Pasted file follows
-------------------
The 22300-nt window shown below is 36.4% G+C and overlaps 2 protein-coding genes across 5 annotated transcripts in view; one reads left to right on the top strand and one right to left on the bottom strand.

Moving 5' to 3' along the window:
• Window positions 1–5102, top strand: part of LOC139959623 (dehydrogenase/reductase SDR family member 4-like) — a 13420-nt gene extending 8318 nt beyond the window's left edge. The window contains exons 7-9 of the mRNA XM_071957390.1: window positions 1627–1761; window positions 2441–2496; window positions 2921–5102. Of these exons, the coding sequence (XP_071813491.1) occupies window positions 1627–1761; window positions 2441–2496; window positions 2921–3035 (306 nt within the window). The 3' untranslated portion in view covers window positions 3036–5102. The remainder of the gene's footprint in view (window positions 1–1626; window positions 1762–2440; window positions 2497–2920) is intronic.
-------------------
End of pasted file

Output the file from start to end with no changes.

The 22300-nt window shown below is 36.4% G+C and overlaps 2 protein-coding genes across 5 annotated transcripts in view; one reads left to right on the top strand and one right to left on the bottom strand.

Moving 5' to 3' along the window:
• Window positions 1–5102, top strand: part of LOC139959623 (dehydrogenase/reductase SDR family member 4-like) — a 13420-nt gene extending 8318 nt beyond the window's left edge. The window contains exons 7-9 of the mRNA XM_071957390.1: window positions 1627–1761; window positions 2441–2496; window positions 2921–5102. Of these exons, the coding sequence (XP_071813491.1) occupies window positions 1627–1761; window positions 2441–2496; window positions 2921–3035 (306 nt within the window). The 3' untranslated portion in view covers window positions 3036–5102. The remainder of the gene's footprint in view (window positions 1–1626; window positions 1762–2440; window positions 2497–2920) is intronic.